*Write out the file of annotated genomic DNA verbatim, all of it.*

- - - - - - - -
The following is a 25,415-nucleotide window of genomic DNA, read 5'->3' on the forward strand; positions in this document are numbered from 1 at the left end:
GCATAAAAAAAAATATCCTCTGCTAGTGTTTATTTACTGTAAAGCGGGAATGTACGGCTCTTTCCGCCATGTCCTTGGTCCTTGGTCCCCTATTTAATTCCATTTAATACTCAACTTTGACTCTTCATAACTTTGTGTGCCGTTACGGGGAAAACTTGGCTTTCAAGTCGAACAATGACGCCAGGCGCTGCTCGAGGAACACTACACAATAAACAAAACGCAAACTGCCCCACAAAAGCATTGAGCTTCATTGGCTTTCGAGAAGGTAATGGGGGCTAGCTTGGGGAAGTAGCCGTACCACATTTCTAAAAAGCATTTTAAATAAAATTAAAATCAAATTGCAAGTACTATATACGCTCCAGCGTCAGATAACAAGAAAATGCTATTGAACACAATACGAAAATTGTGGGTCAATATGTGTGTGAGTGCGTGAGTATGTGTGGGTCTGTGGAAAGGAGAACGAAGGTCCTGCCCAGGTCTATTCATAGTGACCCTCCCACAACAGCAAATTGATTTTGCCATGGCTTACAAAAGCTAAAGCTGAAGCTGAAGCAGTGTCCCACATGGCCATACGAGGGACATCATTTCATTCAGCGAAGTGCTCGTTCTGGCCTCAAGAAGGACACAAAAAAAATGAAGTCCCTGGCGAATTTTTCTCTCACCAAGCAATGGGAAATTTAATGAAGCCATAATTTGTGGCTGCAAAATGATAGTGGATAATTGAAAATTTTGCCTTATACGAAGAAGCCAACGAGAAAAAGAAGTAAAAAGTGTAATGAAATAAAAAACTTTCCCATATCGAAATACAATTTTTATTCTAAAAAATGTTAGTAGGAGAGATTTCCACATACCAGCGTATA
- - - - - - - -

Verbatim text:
The following is a 25,415-nucleotide window of genomic DNA, read 5'->3' on the forward strand; positions in this document are numbered from 1 at the left end:
GCATAAAAAAAAATATCCTCTGCTAGTGTTTATTTACTGTAAAGCGGGAATGTACGGCTCTTTCCGCCATGTCCTTGGTCCTTGGTCCCCTATTTAATTCCATTTAATACTCAACTTTGACTCTTCATAACTTTGTGTGCCGTTACGGGGAAAACTTGGCTTTCAAGTCGAACAATGACGCCAGGCGCTGCTCGAGGAACACTACACAATAAACAAAACGCAAACTGCCCCACAAAAGCATTGAGCTTCATTGGCTTTCGAGAAGGTAATGGGGGCTAGCTTGGGGAAGTAGCCGTACCACATTTCTAAAAAGCATTTTAAATAAAATTAAAATCAAATTGCAAGTACTATATACGCTCCAGCGTCAGATAACAAGAAAATGCTATTGAACACAATACGAAAATTGTGGGTCAATATGTGTGTGAGTGCGTGAGTATGTGTGGGTCTGTGGAAAGGAGAACGAAGGTCCTGCCCAGGTCTATTCATAGTGACCCTCCCACAACAGCAAATTGATTTTGCCATGGCTTACAAAAGCTAAAGCTGAAGCTGAAGCAGTGTCCCACATGGCCATACGAGGGACATCATTTCATTCAGCGAAGTGCTCGTTCTGGCCTCAAGAAGGACACAAAAAAAATGAAGTCCCTGGCGAATTTTTCTCTCACCAAGCAATGGGAAATTTAATGAAGCCATAATTTGTGGCTGCAAAATGATAGTGGATAATTGAAAATTTTGCCTTATACGAAGAAGCCAACGAGAAAAAGAAGTAAAAAGTGTAATGAAATAAAAAACTTTCCCATATCGAAATACAATTTTTATTCTAAAAAATGTTAGTAGGAGAGATTTCCACATACCAGCGTATA